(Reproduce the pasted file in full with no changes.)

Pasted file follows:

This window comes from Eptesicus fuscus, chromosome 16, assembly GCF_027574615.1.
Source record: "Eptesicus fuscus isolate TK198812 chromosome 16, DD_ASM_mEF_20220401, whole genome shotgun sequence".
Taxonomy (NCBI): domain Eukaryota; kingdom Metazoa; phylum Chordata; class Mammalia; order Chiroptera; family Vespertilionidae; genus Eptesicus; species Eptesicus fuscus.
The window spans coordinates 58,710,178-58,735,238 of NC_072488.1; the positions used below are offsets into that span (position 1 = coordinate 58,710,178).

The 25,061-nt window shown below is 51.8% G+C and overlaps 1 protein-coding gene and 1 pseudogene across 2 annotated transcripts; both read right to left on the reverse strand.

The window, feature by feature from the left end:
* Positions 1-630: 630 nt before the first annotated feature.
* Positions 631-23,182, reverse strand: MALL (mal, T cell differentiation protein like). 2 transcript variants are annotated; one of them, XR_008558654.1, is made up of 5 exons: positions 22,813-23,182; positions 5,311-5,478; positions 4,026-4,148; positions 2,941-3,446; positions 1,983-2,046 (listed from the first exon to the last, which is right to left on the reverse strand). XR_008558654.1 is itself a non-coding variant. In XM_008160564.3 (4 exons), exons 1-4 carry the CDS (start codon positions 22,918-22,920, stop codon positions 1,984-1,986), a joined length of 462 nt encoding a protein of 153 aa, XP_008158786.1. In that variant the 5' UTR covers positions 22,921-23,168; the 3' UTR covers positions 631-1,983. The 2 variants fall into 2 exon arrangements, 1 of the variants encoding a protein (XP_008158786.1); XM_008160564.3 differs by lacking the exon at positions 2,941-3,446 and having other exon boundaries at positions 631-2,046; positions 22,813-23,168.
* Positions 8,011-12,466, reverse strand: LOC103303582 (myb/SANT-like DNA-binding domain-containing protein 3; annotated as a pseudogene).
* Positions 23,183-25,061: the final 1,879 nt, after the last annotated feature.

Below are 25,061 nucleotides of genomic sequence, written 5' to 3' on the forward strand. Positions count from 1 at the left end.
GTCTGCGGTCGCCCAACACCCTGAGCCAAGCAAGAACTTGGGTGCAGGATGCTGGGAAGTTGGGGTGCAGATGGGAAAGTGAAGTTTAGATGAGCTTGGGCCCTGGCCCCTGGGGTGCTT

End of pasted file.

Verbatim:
This window comes from Eptesicus fuscus, chromosome 16, assembly GCF_027574615.1.
Source record: "Eptesicus fuscus isolate TK198812 chromosome 16, DD_ASM_mEF_20220401, whole genome shotgun sequence".
Taxonomy (NCBI): domain Eukaryota; kingdom Metazoa; phylum Chordata; class Mammalia; order Chiroptera; family Vespertilionidae; genus Eptesicus; species Eptesicus fuscus.
The window spans coordinates 58,710,178-58,735,238 of NC_072488.1; the positions used below are offsets into that span (position 1 = coordinate 58,710,178).

The 25,061-nt window shown below is 51.8% G+C and overlaps 1 protein-coding gene and 1 pseudogene across 2 annotated transcripts; both read right to left on the reverse strand.

The window, feature by feature from the left end:
* Positions 1-630: 630 nt before the first annotated feature.
* Positions 631-23,182, reverse strand: MALL (mal, T cell differentiation protein like). 2 transcript variants are annotated; one of them, XR_008558654.1, is made up of 5 exons: positions 22,813-23,182; positions 5,311-5,478; positions 4,026-4,148; positions 2,941-3,446; positions 1,983-2,046 (listed from the first exon to the last, which is right to left on the reverse strand). XR_008558654.1 is itself a non-coding variant. In XM_008160564.3 (4 exons), exons 1-4 carry the CDS (start codon positions 22,918-22,920, stop codon positions 1,984-1,986), a joined length of 462 nt encoding a protein of 153 aa, XP_008158786.1. In that variant the 5' UTR covers positions 22,921-23,168; the 3' UTR covers positions 631-1,983. The 2 variants fall into 2 exon arrangements, 1 of the variants encoding a protein (XP_008158786.1); XM_008160564.3 differs by lacking the exon at positions 2,941-3,446 and having other exon boundaries at positions 631-2,046; positions 22,813-23,168.
* Positions 8,011-12,466, reverse strand: LOC103303582 (myb/SANT-like DNA-binding domain-containing protein 3; annotated as a pseudogene).
* Positions 23,183-25,061: the final 1,879 nt, after the last annotated feature.

Below are 25,061 nucleotides of genomic sequence, written 5' to 3' on the forward strand. Positions count from 1 at the left end.
GTCTGCGGTCGCCCAACACCCTGAGCCAAGCAAGAACTTGGGTGCAGGATGCTGGGAAGTTGGGGTGCAGATGGGAAAGTGAAGTTTAGATGAGCTTGGGCCCTGGCCCCTGGGGTGCTT